Gibson's Albatross (Diomedea gibsoni)


Also known as Auckland Wandering Albatross [AKWA] (e.g. Tickell 2000). Recently split by Robertson and Nunn away from Wandering Albatross (Robertson and Nunn 1998). However, the taxonomy still controversial and in need of further study. Russ and Shirihai suggest that Gibson's be considered conspecific with Antipodes Albatross (Russ and Shirihai 2000).

I believe this albatross is named after the Australian J. Doug Gibson, a pioneer of albatross studies. In the mid-1960's Gibson together with members of the New South Wales Albatross Study Group, derived a unified system for describing great albatross plumage. Known as the Gibson Plumage Index (GPI) or Gibson Code, between 4 and 6 numerical values were assigned to particular degrees of coloration on the back, head, inner wing and tail (Gibson 1967). For example, a bird with a solid brown back would recieve a score of 1, whilst a bird with an all white back would score 6. In 1989, Jouventin and colleagues expanded the GPI to handle the more complex patterning of Amsterdam Albatross, adding belly and tibial feather coloration (Jouventin et al. 1989).  This method for characterizing the seemingly infinite variation in appearance of Great Albatrosses has proved instrumental in the recognition that there are multiple populations and has laid the ground work for field identification.


Poorly known! Always paler than Antipodean Albatross but not as extreme as Snowy Albatross. Generally smaller than other 'wandering types', particularly the enormous 'Snowy [Wandering] Albatross. For example, Tickell (2000) cites a mean culmen length for Gibson's Albatross are 151-mm (males) and 146-mm (females) whereas Wandering Albatross from Macquarie Island average 166-mm (males) and 158-mm (females).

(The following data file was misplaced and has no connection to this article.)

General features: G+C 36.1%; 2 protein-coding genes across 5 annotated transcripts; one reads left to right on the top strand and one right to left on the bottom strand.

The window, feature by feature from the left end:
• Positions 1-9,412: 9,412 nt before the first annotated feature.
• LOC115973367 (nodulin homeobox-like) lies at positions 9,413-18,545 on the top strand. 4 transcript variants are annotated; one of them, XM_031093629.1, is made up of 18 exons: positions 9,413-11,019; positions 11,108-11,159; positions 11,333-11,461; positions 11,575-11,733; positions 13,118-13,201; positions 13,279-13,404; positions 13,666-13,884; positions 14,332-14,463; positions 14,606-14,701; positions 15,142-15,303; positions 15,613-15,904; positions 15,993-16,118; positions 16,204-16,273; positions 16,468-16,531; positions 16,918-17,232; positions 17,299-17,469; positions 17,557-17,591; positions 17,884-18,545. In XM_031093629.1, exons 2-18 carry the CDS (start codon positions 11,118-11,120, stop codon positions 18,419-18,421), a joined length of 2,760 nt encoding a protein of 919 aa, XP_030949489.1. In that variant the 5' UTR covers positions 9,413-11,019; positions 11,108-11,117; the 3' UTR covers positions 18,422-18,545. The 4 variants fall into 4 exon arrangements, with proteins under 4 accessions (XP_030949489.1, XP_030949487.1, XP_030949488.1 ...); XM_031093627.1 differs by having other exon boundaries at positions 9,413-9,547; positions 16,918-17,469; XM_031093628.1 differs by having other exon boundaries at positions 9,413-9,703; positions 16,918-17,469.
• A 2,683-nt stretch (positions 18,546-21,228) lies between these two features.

Although both breeding age males and females tend to be lighter than Antipodian Albatross, exceptions occur in both populations (Onley and Bartle 1999; Rodney Russ, pers. com). There is some evidence that dark adult females may remain so for many years.

Where and When

Essentially endemic to the Auckland Islands of New Zealand where the population is estimated at ~10,000. The non-breeding range is poorly known but probably disperse across southern Pacific. Brian Parkinson mentions that Gibson's Albatross are regularly encountered trans-Tasman shipping routes and to seas off Sydney (Parkinson 2000). Certainly there are a number of documented sightings from Wollongong and Sydney pelagics.

Nest over much of the high tussock ground on Adams Island (4,000-7,000 pairs) at the southern end of the Aukland Island group. The highest densities occur on the southern slopes above Fly Harbor and Lake Turbott, also around Astrolabe and Amherst Rock (Tickell 2000). Also nest along the high ridge atop the smaller Disappointment Island (200-250 pairs) which they share with a huge colony of Shy Albatross (60,000-72,000 pairs). Small numbers of Gibson's Albatross (50-70 pairs) nest on the high slopes of the main Auckland Island.

The main threat is from by-catch during long-line tune fishing. Adams Island is free of introduced animals but the main Auckland Island is still infested with feral pigs which provide a severe threat to nesting albatross (Russ and Shirihai 2000).

Photographs on the web

Immature and adult By Tony Palliser and posted on his pelagic web site.


Gibson, J. D. (1967) The Wandering Albatross (Diomedea exulans): results of banding and observations in New South Wales coastal waters and Tasman Sea. Notornis 14: 47-57

Jouventin, P. Martinez, J. and Roux, J-P. (1989) Breeding biology and current status of the Amsterdam Island Albatross Diomedea amsterdamensis. Ibis 131: 171-182.

Parkinson, B. (2000) Field Guide to New Zealands Seabirds. New Holland (NZ) Ltd, Auckland.

Robertson, C. J. R. and Nunn, G. B. (1998) Towards a new taxonomy for albatrosses in: Proceedings First International Conference on the Biology and Conservation of Albatrosses, G.Robertson & R.Gales (Eds), Surrey Beatty & Sons, Chipping Norton, 13-19, 1998

Robertson, C. J. R. and Warham, J. (1994) Measurements of Diomedea exulans antipodensis and D. e. gibsoni. Bull B. O. C. 114: 132-134.

Russ, R. and Shirihai, H. (2000) The birds, marine mammals, habitat and history of the subantarctic islands off New Zealand. Alula 3(6): 82-147.

Tickell, W. L. N. (2000) Albatrosses. Yale University Press.

Copyright © 2002 All rights reserved. Angus Wilson
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